Predicting self-recruitment in marine populations: Biophysical correlates and mechanisms
Mounting evidence suggests that some populations of benthic marine organisms may be less demographically 'open' than previously thought. The degree to which a population receives recruits from local sources versus other populations has important ecological and management ramifications. For either of these reasons, it is often desirable to estimate the degree to which a population of interest is self-recruiting. Although methods for actual estimation of population self-recruitment are limited and often difficult to employ, the presence of several biological and physical conditions may improve our estimates of self-recruitment for particular populations. Biological traits of benthic adults (relative fecundity, spatial and temporal patterns of spawning and larval release, parental investment), as well as pelagic larvae (stage of development at hatching, pelagic larval duration, vertical migration behavior, horizontal swimming ability, and sensory capabilities) influence where and when larvae are released, where and how they are transported, their ability to move actively in the pelagic realm, and finally, spatial and temporal settlement patterns. Physical variables potentially influencing self-recruitment include site isolation, coastal complexity and flow variability. Within these physical variables we discuss explicit mechanisms by which larvae may be retained in proximity to their natal population. We provide examples from specific locations such as coral reefs, isolated islands and seamounts, and semi-enclosed embayments such as lagoons and estuaries, as well as characteristic oceanographic features such as upwelling systems, fronts, moving convergences, eddies and counter currents. We evaluate direct and indirect evidence to predict the relationship between these biophysical variables and the degree of self-recruitment in benthic marine organisms. We conclude that physical factors that result in a departure from unidirectional, depth-uniform water flow provide the opportunity for retention of larvae, and therefore of self-recruitment. These physical factors are common in the ocean and vary in intensity among locations and times. Some enable retention of passive larvae (physical retention), whereas others lead to retention only with active behavioral input by the larvae (biophysical retention). Larval behavior that can contribute to or result in retention or return to natal sites ranges from simple vertical orientation (within the capabilities of the larvae of most taxa) to complex sensory abilities and strong swimming (known to occur in larvae of a few taxa, particularly decapod crustaceans and fishes). For all taxa, both the pelagic larval duration and the time to behavioral competency will have a strong influence on likelihood of self-recruitment. Understanding the biophysical mechanisms by which larvae are retained near or return to their natal population will be necessary before generalizations can be made. Examples highlight the importance of each variable to processes controlling self-recruitment. For most correlates, further study is clearly warranted. Although certain variables hold promise for predicting self-recruitment, complex, non-linear interactions among these biophysical variables must be considered.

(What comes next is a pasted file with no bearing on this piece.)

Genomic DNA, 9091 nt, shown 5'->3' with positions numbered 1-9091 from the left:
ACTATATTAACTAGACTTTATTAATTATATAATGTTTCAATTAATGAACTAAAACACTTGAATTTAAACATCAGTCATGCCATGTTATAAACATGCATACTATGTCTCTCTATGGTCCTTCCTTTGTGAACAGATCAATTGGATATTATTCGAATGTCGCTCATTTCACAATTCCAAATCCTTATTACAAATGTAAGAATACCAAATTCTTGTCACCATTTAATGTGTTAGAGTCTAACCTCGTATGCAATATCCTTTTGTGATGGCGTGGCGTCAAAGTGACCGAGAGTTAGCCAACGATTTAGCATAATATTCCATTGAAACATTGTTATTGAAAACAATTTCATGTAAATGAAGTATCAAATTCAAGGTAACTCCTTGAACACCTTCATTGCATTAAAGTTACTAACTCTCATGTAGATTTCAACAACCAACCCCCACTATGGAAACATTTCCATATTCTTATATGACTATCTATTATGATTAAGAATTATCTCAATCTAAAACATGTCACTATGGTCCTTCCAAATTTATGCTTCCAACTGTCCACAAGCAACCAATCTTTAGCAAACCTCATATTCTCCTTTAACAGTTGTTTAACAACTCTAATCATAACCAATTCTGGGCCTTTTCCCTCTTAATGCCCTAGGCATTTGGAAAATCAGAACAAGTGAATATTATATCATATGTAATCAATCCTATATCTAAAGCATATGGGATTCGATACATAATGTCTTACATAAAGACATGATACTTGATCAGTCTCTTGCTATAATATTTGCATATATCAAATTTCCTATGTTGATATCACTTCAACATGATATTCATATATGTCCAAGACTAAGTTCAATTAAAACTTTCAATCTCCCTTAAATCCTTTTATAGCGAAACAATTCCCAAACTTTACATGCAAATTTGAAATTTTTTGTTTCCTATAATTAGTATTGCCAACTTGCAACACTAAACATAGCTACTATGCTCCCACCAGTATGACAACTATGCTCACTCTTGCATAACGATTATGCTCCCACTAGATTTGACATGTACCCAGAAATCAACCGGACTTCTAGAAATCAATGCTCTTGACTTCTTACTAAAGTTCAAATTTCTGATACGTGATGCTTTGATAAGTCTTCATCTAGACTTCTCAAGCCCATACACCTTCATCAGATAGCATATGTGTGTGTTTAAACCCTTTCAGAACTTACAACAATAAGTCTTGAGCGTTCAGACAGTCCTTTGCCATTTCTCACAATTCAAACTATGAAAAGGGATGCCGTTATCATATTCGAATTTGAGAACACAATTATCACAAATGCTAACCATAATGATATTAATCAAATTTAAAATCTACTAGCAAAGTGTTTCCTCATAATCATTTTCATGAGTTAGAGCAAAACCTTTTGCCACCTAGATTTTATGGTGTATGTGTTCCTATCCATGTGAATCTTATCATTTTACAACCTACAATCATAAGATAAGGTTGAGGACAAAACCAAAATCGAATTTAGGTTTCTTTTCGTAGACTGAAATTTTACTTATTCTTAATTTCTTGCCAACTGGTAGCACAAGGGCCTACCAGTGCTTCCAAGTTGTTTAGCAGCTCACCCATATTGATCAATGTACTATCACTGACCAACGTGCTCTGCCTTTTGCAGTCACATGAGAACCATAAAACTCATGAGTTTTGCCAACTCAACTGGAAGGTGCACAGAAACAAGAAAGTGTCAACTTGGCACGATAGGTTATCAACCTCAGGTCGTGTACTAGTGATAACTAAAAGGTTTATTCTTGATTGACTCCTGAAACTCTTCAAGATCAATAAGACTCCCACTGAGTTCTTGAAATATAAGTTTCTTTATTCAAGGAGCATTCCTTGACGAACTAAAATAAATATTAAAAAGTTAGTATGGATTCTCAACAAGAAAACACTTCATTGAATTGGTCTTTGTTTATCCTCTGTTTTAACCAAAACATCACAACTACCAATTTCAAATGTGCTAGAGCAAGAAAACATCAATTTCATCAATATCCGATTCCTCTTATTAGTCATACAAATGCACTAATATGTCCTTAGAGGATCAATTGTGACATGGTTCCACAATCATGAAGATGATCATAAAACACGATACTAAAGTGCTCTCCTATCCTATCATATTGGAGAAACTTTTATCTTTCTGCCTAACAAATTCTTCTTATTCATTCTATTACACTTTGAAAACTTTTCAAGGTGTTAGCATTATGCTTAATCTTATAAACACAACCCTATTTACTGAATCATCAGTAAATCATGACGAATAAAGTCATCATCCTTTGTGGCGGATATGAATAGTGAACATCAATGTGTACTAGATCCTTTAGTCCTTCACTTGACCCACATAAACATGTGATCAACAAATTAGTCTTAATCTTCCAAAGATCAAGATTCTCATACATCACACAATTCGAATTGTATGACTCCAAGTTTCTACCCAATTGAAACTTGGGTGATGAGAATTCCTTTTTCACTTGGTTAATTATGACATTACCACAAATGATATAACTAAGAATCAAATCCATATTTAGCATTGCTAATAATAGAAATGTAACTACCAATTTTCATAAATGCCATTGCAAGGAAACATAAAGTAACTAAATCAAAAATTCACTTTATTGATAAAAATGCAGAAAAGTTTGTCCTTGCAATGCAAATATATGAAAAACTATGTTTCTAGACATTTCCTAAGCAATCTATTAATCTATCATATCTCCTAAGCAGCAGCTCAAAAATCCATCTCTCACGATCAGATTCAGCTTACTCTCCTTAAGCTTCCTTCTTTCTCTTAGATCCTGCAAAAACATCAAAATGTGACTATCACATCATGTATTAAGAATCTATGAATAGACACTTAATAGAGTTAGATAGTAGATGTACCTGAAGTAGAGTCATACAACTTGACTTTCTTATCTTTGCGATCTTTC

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Document Type: Research Article
Publication date: January 1, 2002
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